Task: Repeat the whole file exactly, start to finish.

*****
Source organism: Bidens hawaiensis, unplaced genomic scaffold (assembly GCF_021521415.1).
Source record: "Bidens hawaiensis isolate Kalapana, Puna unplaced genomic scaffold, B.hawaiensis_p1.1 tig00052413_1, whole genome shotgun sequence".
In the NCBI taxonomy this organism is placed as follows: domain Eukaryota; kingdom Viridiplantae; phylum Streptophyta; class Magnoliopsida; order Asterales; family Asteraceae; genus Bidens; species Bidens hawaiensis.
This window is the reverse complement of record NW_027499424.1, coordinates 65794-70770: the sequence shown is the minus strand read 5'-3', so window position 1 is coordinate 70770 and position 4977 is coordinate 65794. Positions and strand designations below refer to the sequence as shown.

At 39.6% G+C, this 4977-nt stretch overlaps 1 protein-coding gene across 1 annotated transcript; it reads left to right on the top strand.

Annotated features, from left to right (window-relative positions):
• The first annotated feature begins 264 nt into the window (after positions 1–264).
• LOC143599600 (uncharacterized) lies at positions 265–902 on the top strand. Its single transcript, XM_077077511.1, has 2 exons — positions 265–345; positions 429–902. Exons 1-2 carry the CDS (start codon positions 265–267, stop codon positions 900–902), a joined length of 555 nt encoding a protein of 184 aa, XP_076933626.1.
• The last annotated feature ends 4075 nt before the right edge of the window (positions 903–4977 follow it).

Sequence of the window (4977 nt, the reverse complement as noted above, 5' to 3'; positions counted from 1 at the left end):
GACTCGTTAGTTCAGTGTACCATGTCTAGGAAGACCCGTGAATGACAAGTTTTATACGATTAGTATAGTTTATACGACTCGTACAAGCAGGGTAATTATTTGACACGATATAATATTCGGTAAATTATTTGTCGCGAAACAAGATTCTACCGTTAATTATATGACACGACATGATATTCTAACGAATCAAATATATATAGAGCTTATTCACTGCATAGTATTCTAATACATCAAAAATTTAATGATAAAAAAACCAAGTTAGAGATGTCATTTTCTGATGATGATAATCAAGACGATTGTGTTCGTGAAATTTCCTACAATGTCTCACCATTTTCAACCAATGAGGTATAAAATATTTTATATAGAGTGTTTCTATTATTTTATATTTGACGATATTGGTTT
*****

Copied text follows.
Source organism: Bidens hawaiensis, unplaced genomic scaffold (assembly GCF_021521415.1).
Source record: "Bidens hawaiensis isolate Kalapana, Puna unplaced genomic scaffold, B.hawaiensis_p1.1 tig00052413_1, whole genome shotgun sequence".
In the NCBI taxonomy this organism is placed as follows: domain Eukaryota; kingdom Viridiplantae; phylum Streptophyta; class Magnoliopsida; order Asterales; family Asteraceae; genus Bidens; species Bidens hawaiensis.
This window is the reverse complement of record NW_027499424.1, coordinates 65794-70770: the sequence shown is the minus strand read 5'-3', so window position 1 is coordinate 70770 and position 4977 is coordinate 65794. Positions and strand designations below refer to the sequence as shown.

At 39.6% G+C, this 4977-nt stretch overlaps 1 protein-coding gene across 1 annotated transcript; it reads left to right on the top strand.

Annotated features, from left to right (window-relative positions):
• The first annotated feature begins 264 nt into the window (after positions 1–264).
• LOC143599600 (uncharacterized) lies at positions 265–902 on the top strand. Its single transcript, XM_077077511.1, has 2 exons — positions 265–345; positions 429–902. Exons 1-2 carry the CDS (start codon positions 265–267, stop codon positions 900–902), a joined length of 555 nt encoding a protein of 184 aa, XP_076933626.1.
• The last annotated feature ends 4075 nt before the right edge of the window (positions 903–4977 follow it).

Sequence of the window (4977 nt, the reverse complement as noted above, 5' to 3'; positions counted from 1 at the left end):
GACTCGTTAGTTCAGTGTACCATGTCTAGGAAGACCCGTGAATGACAAGTTTTATACGATTAGTATAGTTTATACGACTCGTACAAGCAGGGTAATTATTTGACACGATATAATATTCGGTAAATTATTTGTCGCGAAACAAGATTCTACCGTTAATTATATGACACGACATGATATTCTAACGAATCAAATATATATAGAGCTTATTCACTGCATAGTATTCTAATACATCAAAAATTTAATGATAAAAAAACCAAGTTAGAGATGTCATTTTCTGATGATGATAATCAAGACGATTGTGTTCGTGAAATTTCCTACAATGTCTCACCATTTTCAACCAATGAGGTATAAAATATTTTATATAGAGTGTTTCTATTATTTTATATTTGACGATATTGGTTT